Media watchdog given wider scope

A renamed Press Council has expanded its jurisdiction to cover video-on-demand programming.

The industry watchdog, now called the New Zealand Media Council, will from today accept public complaints about video-on-demand programme classifications.

The new complaints service is supported by local and international providers including MediaWorks, Stuff, Sky Television, RNZ, NZME, Lightbox, Netflix, Maori Television, Google and TVNZ.

The changes were approved by NZ Media Association Inc, the organisation responsible for funding the Media Council.

Association chairman Rick Neville said the move was part of the media industry’s commitment to providing the public with a "free, independent and robust forum" for resolving complaints against emerging media platforms.

"The NZ Media Council’s independence from both the media organisations and the Government makes it well suited to be the forum for the public to resolve complaints against media content on different media platforms," Mr Neville said.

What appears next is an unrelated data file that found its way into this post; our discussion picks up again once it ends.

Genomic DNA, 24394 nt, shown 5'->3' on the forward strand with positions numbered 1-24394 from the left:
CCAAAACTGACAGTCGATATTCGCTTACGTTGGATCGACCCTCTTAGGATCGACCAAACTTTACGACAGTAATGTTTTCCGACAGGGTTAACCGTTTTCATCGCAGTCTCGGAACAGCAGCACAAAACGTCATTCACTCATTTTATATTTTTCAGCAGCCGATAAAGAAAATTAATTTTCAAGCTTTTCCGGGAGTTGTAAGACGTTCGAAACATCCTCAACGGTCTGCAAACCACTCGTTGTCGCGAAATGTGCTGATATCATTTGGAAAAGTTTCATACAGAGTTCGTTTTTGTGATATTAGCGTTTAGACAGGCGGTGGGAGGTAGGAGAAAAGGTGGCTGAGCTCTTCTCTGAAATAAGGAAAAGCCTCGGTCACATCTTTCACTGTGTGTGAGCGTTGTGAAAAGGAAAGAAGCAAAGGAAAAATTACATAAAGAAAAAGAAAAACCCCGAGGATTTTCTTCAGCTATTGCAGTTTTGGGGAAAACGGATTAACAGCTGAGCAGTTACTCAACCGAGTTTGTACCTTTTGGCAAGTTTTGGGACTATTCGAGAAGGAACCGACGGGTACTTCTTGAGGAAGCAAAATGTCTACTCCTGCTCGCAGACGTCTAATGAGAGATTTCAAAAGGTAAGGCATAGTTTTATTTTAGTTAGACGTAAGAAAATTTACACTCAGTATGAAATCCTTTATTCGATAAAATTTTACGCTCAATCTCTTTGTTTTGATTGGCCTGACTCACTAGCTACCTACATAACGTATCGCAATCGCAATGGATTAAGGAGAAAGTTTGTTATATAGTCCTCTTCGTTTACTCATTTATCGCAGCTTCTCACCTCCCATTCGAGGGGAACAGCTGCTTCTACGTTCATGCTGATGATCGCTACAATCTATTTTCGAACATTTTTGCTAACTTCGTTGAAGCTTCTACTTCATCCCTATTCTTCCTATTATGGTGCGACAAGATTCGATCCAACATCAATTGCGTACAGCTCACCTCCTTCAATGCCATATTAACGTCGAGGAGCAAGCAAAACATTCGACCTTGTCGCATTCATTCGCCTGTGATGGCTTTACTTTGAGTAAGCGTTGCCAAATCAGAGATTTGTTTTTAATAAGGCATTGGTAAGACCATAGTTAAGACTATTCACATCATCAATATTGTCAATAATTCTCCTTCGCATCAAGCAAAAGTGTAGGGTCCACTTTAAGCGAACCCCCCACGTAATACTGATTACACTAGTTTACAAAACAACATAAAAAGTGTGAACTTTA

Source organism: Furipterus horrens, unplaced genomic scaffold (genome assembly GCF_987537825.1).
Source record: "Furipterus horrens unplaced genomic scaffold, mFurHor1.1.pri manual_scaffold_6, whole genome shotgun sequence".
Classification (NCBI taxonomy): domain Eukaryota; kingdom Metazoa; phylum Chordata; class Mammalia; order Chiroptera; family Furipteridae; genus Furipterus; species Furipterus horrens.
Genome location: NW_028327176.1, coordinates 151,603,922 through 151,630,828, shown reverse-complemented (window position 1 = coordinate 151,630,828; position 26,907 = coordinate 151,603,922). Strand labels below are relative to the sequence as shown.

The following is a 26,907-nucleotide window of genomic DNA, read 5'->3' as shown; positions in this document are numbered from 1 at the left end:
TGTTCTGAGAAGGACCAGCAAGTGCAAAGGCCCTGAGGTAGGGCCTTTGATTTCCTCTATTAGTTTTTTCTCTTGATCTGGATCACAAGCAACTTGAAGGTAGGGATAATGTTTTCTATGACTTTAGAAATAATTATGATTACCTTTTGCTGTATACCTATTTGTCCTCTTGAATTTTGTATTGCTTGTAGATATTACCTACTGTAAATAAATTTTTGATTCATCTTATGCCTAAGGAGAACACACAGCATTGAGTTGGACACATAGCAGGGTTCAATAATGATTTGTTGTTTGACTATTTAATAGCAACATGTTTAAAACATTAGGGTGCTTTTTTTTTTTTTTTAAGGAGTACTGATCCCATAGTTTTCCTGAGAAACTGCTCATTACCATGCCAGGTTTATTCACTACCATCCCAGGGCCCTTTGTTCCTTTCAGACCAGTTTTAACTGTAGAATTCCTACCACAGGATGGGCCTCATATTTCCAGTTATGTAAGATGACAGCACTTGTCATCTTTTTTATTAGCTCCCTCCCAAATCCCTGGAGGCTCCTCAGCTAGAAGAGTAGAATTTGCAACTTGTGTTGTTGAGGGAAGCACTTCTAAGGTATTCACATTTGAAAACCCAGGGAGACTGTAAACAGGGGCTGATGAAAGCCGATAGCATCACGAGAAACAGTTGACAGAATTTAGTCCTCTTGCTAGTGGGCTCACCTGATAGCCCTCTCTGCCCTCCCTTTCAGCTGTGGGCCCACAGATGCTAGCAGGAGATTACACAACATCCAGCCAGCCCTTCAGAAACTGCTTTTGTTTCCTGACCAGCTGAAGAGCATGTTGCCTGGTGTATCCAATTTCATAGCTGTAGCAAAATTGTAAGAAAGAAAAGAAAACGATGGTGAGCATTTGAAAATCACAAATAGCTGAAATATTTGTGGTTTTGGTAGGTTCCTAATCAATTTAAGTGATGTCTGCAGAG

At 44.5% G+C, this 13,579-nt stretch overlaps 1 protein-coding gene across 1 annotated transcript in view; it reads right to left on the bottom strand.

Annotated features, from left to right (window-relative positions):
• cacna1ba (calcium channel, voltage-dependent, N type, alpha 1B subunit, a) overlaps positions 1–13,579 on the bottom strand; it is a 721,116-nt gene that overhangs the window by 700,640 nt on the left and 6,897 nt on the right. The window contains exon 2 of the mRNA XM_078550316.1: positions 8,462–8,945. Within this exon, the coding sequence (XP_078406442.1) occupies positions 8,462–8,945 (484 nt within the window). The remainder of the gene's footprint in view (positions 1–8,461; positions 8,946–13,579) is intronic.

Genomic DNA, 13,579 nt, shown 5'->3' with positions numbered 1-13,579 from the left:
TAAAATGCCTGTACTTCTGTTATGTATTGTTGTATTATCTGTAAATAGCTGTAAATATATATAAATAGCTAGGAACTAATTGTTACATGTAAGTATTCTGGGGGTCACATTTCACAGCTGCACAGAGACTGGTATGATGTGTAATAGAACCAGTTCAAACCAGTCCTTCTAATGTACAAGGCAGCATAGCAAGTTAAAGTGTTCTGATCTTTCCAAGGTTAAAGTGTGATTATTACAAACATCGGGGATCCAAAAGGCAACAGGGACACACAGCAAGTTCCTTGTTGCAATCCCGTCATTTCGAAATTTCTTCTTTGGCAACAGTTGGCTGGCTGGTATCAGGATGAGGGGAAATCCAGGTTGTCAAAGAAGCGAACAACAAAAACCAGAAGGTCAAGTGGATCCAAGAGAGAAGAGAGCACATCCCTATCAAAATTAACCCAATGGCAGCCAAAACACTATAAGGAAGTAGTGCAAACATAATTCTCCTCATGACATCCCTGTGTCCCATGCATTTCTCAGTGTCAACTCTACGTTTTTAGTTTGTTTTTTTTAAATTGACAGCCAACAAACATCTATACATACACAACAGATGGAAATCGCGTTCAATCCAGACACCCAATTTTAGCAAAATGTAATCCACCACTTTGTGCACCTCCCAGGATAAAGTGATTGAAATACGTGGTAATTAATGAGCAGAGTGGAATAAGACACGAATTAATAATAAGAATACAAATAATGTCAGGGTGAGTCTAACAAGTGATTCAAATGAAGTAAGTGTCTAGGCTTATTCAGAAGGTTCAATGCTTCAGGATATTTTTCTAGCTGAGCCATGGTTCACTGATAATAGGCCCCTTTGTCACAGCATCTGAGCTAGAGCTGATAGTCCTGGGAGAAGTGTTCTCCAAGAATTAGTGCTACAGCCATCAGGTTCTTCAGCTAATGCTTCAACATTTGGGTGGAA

"With a history stretching back more than 40 years, the council is an enduring example that self-regulation can work, and work well."

The New Zealand Press Council was founded in 1972 by the newspaper industry and a union representing working journalists.

Since then, its jurisdiction has grown to include magazines, community and foreign language newspapers, news websites and, more recently, a wide range of digital platforms.

The council is chaired by former High Court judge Sir John Hansen. It has a majority of non-industry members and is funded entirely by the media industry.

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